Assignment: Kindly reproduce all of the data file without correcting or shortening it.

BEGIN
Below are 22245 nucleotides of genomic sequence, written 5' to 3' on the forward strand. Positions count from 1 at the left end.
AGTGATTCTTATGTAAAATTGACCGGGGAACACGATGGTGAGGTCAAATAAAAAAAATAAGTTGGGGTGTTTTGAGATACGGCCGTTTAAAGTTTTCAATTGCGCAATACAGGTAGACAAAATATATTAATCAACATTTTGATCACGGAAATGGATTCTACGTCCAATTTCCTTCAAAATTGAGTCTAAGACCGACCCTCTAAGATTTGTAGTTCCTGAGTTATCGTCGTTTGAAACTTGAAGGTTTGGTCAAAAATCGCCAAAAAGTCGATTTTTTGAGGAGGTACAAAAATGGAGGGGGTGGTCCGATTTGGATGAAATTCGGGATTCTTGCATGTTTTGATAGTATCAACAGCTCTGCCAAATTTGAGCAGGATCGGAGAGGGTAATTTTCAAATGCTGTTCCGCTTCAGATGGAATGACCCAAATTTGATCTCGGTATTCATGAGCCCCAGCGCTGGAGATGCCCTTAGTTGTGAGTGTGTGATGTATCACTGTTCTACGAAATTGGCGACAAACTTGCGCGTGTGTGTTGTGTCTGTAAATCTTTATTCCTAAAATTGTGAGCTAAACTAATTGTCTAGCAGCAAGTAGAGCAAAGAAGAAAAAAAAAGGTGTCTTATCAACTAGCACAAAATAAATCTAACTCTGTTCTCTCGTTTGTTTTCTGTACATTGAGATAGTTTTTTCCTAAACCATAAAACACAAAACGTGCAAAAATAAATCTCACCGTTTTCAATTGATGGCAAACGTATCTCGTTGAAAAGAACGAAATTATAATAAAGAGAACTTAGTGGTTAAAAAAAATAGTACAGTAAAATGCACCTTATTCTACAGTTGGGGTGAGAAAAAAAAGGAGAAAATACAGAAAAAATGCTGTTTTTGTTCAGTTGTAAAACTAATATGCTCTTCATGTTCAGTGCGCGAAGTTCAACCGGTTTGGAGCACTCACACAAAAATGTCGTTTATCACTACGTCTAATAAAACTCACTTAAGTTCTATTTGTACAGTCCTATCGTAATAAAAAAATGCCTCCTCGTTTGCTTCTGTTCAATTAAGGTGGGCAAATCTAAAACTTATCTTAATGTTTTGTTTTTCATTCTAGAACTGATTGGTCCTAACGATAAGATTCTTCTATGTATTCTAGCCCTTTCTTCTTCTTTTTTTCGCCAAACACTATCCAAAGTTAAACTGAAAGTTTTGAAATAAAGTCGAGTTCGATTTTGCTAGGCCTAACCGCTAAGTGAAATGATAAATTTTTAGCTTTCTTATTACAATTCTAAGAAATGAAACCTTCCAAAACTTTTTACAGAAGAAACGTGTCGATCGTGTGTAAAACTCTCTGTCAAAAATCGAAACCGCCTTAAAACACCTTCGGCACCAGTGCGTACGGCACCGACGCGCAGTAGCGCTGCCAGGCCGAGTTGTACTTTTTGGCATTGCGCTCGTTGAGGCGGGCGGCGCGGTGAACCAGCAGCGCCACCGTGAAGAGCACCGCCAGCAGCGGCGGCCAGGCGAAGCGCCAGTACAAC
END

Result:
Below are 22245 nucleotides of genomic sequence, written 5' to 3' on the forward strand. Positions count from 1 at the left end.
AGTGATTCTTATGTAAAATTGACCGGGGAACACGATGGTGAGGTCAAATAAAAAAAATAAGTTGGGGTGTTTTGAGATACGGCCGTTTAAAGTTTTCAATTGCGCAATACAGGTAGACAAAATATATTAATCAACATTTTGATCACGGAAATGGATTCTACGTCCAATTTCCTTCAAAATTGAGTCTAAGACCGACCCTCTAAGATTTGTAGTTCCTGAGTTATCGTCGTTTGAAACTTGAAGGTTTGGTCAAAAATCGCCAAAAAGTCGATTTTTTGAGGAGGTACAAAAATGGAGGGGGTGGTCCGATTTGGATGAAATTCGGGATTCTTGCATGTTTTGATAGTATCAACAGCTCTGCCAAATTTGAGCAGGATCGGAGAGGGTAATTTTCAAATGCTGTTCCGCTTCAGATGGAATGACCCAAATTTGATCTCGGTATTCATGAGCCCCAGCGCTGGAGATGCCCTTAGTTGTGAGTGTGTGATGTATCACTGTTCTACGAAATTGGCGACAAACTTGCGCGTGTGTGTTGTGTCTGTAAATCTTTATTCCTAAAATTGTGAGCTAAACTAATTGTCTAGCAGCAAGTAGAGCAAAGAAGAAAAAAAAAGGTGTCTTATCAACTAGCACAAAATAAATCTAACTCTGTTCTCTCGTTTGTTTTCTGTACATTGAGATAGTTTTTTCCTAAACCATAAAACACAAAACGTGCAAAAATAAATCTCACCGTTTTCAATTGATGGCAAACGTATCTCGTTGAAAAGAACGAAATTATAATAAAGAGAACTTAGTGGTTAAAAAAAATAGTACAGTAAAATGCACCTTATTCTACAGTTGGGGTGAGAAAAAAAAGGAGAAAATACAGAAAAAATGCTGTTTTTGTTCAGTTGTAAAACTAATATGCTCTTCATGTTCAGTGCGCGAAGTTCAACCGGTTTGGAGCACTCACACAAAAATGTCGTTTATCACTACGTCTAATAAAACTCACTTAAGTTCTATTTGTACAGTCCTATCGTAATAAAAAAATGCCTCCTCGTTTGCTTCTGTTCAATTAAGGTGGGCAAATCTAAAACTTATCTTAATGTTTTGTTTTTCATTCTAGAACTGATTGGTCCTAACGATAAGATTCTTCTATGTATTCTAGCCCTTTCTTCTTCTTTTTTTCGCCAAACACTATCCAAAGTTAAACTGAAAGTTTTGAAATAAAGTCGAGTTCGATTTTGCTAGGCCTAACCGCTAAGTGAAATGATAAATTTTTAGCTTTCTTATTACAATTCTAAGAAATGAAACCTTCCAAAACTTTTTACAGAAGAAACGTGTCGATCGTGTGTAAAACTCTCTGTCAAAAATCGAAACCGCCTTAAAACACCTTCGGCACCAGTGCGTACGGCACCGACGCGCAGTAGCGCTGCCAGGCCGAGTTGTACTTTTTGGCATTGCGCTCGTTGAGGCGGGCGGCGCGGTGAACCAGCAGCGCCACCGTGAAGAGCACCGCCAGCAGCGGCGGCCAGGCGAAGCGCCAGTACAAC